The other side of that coin, is that your client may see the inside of your home. If you are providing services from home you may set up a virtual screen or you may have a private space, although we know that not every social worker has that luxury, and there are some social workers who have a difficult time finding private space in their own homes and clients may see the inside of some of their personal space.

Your child may march into the room, even though you said, "Please leave me alone. Please don't come into the room," but your three-year-old child may not read the sign on the door, may disobey, so to speak and all of a sudden your client is meeting your child. Who is now on-screen. Well, that is an interesting and challenging boundary issue.

 Those are some examples of boundary and dual relationship issues that have been around a long time before the so-called digital age and then in more contemporary times now that we're using technology so pervasively. 

Boundary Issues: Key Concepts

Let me share with you some key concepts. The first bullet point on slide six is a quote from colleagues of mine, Gutheil and Brodsky. I love this definition and this pertains to clinical relationships where they say, "A boundary is the edge of appropriate behavior at a given moment in the relationship between a client and therapist, as governed by the therapeutic context and contract." 

I realize that may seem a little abstract, but let me break it down a bit. I love this concept of a “boundary is the edge of appropriate behavior”. The challenge in social work of course, is to try to figure out where that edge is and to not cross that edge. I do not think that is always easy.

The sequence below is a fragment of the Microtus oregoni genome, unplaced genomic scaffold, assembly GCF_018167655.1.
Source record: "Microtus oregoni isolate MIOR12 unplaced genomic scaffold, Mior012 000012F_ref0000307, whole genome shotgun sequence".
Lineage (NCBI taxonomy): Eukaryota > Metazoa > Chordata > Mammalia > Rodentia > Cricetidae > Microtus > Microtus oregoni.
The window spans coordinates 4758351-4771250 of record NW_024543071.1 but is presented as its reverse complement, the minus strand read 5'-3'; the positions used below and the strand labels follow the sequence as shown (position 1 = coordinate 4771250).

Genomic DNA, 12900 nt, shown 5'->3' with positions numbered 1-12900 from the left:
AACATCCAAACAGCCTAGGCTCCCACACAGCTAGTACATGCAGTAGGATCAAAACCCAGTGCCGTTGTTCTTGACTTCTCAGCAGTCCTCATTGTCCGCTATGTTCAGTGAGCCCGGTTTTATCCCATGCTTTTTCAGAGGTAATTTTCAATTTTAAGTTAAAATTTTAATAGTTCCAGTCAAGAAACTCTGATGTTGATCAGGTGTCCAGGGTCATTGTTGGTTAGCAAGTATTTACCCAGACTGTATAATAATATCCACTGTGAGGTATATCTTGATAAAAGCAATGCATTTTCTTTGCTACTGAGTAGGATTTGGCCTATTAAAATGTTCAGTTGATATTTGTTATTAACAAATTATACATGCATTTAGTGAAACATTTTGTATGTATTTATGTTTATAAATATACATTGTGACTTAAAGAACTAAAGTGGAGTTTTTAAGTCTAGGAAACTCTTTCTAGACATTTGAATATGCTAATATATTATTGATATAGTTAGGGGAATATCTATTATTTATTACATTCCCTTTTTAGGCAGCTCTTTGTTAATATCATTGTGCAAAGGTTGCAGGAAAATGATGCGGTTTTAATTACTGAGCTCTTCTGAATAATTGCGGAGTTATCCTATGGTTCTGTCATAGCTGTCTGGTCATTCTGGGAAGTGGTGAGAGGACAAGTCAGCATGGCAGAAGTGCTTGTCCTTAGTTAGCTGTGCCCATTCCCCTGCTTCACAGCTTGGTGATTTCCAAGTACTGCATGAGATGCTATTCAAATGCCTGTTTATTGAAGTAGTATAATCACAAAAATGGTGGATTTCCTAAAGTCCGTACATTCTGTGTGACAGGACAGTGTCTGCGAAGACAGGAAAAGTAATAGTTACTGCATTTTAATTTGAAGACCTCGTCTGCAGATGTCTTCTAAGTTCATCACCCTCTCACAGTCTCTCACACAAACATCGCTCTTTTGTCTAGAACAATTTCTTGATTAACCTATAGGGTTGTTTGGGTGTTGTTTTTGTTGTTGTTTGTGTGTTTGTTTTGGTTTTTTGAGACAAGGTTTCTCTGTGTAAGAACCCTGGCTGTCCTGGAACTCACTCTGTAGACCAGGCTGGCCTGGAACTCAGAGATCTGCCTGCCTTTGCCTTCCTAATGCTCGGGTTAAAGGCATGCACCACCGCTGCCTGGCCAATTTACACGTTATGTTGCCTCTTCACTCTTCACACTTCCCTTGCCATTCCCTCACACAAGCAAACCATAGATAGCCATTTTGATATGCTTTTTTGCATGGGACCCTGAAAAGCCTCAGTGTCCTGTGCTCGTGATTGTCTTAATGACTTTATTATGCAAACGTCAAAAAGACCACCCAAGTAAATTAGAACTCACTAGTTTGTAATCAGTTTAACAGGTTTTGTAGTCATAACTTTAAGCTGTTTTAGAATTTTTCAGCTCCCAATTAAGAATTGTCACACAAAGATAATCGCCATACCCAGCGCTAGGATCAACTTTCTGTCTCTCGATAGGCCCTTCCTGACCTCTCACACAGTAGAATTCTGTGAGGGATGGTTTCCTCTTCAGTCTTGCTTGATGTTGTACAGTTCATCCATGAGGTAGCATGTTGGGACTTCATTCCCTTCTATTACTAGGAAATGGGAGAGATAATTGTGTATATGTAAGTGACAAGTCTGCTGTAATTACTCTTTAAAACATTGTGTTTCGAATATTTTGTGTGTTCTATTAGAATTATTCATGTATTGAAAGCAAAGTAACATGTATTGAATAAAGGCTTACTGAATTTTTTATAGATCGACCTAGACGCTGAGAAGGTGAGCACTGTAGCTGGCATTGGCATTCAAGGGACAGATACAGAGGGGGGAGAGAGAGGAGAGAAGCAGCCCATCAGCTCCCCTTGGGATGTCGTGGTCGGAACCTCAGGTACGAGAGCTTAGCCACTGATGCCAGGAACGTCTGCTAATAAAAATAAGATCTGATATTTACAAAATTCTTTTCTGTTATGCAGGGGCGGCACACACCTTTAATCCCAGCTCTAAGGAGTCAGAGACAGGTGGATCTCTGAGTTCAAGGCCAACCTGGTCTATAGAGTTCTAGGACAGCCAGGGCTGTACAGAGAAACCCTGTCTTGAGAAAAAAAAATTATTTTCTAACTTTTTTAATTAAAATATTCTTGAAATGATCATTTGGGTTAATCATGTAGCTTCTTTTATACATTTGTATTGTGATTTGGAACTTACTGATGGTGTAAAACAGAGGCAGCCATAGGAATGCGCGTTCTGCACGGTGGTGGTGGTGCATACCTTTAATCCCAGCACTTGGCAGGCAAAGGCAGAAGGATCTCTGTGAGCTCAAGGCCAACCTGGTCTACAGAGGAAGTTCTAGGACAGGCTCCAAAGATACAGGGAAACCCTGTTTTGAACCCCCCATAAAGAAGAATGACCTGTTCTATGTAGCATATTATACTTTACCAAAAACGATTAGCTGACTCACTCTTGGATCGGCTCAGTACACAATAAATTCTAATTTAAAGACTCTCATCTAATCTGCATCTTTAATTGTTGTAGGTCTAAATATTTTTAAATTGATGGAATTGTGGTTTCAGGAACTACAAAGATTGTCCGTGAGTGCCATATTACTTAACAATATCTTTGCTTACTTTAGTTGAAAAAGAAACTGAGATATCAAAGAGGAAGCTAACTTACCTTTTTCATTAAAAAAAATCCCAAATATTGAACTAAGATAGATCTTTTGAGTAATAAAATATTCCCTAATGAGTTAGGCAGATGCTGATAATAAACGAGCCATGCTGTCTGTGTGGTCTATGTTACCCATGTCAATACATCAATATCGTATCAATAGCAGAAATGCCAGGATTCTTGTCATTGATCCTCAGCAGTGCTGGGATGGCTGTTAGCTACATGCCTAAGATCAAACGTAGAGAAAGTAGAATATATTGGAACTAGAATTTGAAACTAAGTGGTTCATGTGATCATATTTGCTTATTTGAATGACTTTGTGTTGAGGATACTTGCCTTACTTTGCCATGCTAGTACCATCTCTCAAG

Notice the use of the terms therapeutic context and therapeutic contract. So, what does that mean? One of the things I am going to argue is that some boundary issues are black and white. Do not have sex with a client. Okay, we all understand that. Do not exchange graphic-text messages, which we call sexting, a term that did not exist, when many of us became social workers. Do not engage in text or sext messages with a client. That is easy, that is a black and white issue.

Although I think that a lot of boundary issues are not black and white, but they're gray. And in fact, there are multiple shades of gray where reasonable, thoughtful, prudent social workers may disagree about how that boundary issue ought to be handled. The context, what Gutheil and Brodsky referred to as the “therapeutic context”, that makes a difference. 

For example, are you providing home-based services? That is a therapeutic context, where by definition, the boundaries I think are likely to be somewhat looser or more elastic because you are in the client's home. If you live and work in a small community like a military base or a rural community, that is a different therapeutic context than if you are providing traditional office-based services in a large city, such as Los Angeles or Chicago or Boston or New York or Miami where the therapeutic context is different. You are not as likely to encounter those clients in the community. It is not as likely that your respective children are going to be playmates. We would not be shocked if that happened in a small rural community, right? That is not to say it ca not happen in Los Angeles or Chicago or Boston or New York or Miami. It is just less likely to happen. So, the context, I think, is important.

 Here is another example. Some of you may work in agencies that provide addictions services, chemical dependency services. I know from my experience that, that is a unique therapeutic context to use Gutheil and Brodsky's language, by which I mean, and most of the programs that I have collaborated with or consulted with on occasion have people on staff who are in recovery, that is the model. Because of that therapeutic context, it is not unusual for staff, some of whom are social workers to share some of their personal story with clients. That is part of the reason why they are on staff, because they are in recovery. They are there as role models, and that is quite different from other settings where self-disclosure would not be permitted. 

By way of another example, in addition to my duties as a professor, I have spent many years working in prisons. In a prison setting, a social worker typically does not share personal information with inmates. It is just not the norm. 

Are there some exceptions? I am sure there are, but that (as in prison setting)  therapeutic context is quite different from a community-based program that serves people who struggle with addictions, where some of the staff were hired because they are in recovery, different therapeutic context, and I would argue different norms pertaining to self-disclosure.